Why complex systems are prone to failure

Complex systems such as healthcare, transportation, and power generation can be very disruptive.

Richard Cook , a professor of medicine at the University of Chicago, summarizes why complex systems are prone to failure.

How Complex Systems Fail

In general, large-scale failures in complex systems are caused by the accumulation of multiple small defects. However, Cook says it is impossible to completely eliminate these glitches.

When designing a system, it is necessary to design a system that meets the required requirements within a limited time. As a result, major defects that cause noticeable failures can be eliminated at the design stage, but minor defects that do not cause noticeable failures remain in the system. It takes a long time and a lot of money to get rid of these small glitches.

In addition, complex systems are designed with redundancy so that they can operate even if parts of the system are not fully functional. Therefore, it is very difficult to find a small defect because it seems to be functioning normally even if there is a small failure.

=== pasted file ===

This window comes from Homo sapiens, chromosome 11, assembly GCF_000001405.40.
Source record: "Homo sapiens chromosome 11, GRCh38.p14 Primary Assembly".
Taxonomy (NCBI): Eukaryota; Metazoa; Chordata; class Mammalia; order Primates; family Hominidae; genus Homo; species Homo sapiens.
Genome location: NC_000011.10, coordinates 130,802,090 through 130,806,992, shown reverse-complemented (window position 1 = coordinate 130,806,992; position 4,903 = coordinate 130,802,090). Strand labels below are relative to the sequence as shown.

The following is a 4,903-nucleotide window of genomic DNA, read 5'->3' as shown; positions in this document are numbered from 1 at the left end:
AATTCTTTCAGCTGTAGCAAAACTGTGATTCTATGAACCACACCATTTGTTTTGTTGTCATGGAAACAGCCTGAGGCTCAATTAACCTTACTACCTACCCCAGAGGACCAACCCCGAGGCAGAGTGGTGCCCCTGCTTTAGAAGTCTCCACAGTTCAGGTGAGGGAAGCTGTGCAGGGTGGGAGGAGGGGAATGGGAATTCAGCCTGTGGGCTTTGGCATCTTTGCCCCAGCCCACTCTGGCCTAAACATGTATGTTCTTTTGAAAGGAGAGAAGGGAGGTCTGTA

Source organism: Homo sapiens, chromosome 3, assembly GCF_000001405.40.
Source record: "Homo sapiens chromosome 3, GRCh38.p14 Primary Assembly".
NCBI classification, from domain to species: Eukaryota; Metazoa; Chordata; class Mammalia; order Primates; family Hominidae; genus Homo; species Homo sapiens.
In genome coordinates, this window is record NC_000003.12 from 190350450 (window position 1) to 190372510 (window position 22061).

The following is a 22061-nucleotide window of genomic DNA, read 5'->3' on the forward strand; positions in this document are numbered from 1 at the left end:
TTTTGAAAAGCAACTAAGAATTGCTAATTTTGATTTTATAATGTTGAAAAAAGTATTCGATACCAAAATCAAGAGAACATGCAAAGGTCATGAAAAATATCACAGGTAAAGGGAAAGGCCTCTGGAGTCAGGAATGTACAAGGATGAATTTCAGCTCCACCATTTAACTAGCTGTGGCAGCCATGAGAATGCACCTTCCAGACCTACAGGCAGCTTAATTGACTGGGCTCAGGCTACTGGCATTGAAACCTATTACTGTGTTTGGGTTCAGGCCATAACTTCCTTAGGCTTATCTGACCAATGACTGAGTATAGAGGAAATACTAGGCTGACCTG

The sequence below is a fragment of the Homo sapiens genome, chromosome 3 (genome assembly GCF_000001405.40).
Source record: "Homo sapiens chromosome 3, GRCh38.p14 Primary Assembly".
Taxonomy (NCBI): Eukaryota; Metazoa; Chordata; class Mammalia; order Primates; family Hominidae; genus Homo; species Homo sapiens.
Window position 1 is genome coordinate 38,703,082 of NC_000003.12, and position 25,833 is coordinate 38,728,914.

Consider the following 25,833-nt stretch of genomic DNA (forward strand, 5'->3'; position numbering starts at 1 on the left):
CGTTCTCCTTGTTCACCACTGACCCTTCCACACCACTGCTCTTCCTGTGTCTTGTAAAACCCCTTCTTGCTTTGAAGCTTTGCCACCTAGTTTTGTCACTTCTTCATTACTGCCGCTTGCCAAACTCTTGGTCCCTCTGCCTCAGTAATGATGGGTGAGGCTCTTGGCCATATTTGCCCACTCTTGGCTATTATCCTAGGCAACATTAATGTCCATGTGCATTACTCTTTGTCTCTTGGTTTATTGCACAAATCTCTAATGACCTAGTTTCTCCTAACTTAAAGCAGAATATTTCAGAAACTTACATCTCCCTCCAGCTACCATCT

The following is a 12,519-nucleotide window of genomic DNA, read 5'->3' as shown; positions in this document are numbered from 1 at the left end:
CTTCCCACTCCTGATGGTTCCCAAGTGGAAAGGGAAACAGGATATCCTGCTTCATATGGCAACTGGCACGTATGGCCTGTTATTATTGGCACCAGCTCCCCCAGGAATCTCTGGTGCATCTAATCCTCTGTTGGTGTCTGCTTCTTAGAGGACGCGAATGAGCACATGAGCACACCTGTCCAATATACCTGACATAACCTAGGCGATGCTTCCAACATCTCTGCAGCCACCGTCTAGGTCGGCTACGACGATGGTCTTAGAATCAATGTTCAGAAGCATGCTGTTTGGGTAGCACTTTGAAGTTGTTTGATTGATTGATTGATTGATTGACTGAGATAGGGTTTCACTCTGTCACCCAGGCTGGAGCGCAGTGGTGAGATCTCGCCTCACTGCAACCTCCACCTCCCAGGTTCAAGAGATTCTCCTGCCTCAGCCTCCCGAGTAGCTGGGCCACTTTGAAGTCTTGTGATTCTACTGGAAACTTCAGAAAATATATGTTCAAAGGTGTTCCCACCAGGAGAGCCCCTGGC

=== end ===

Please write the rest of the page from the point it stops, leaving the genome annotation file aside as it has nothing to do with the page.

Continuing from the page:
In addition, large failures caused by 'small defects' tend to cause problems even after the failure occurs. For example, engineers try to find the 'root cause' even though a large failure is caused by multiple minor glitches. In addition to that, the idea that 'this obstacle should have been predicted in advance' due to

hindsight bias is also hindering the correction of defects.

'By increasing the chances that system designers will actually come into contact with defects, we can properly fix and reduce defects in complex systems,' Cook said.

in Software,   Hardware, Posted by log1o_hf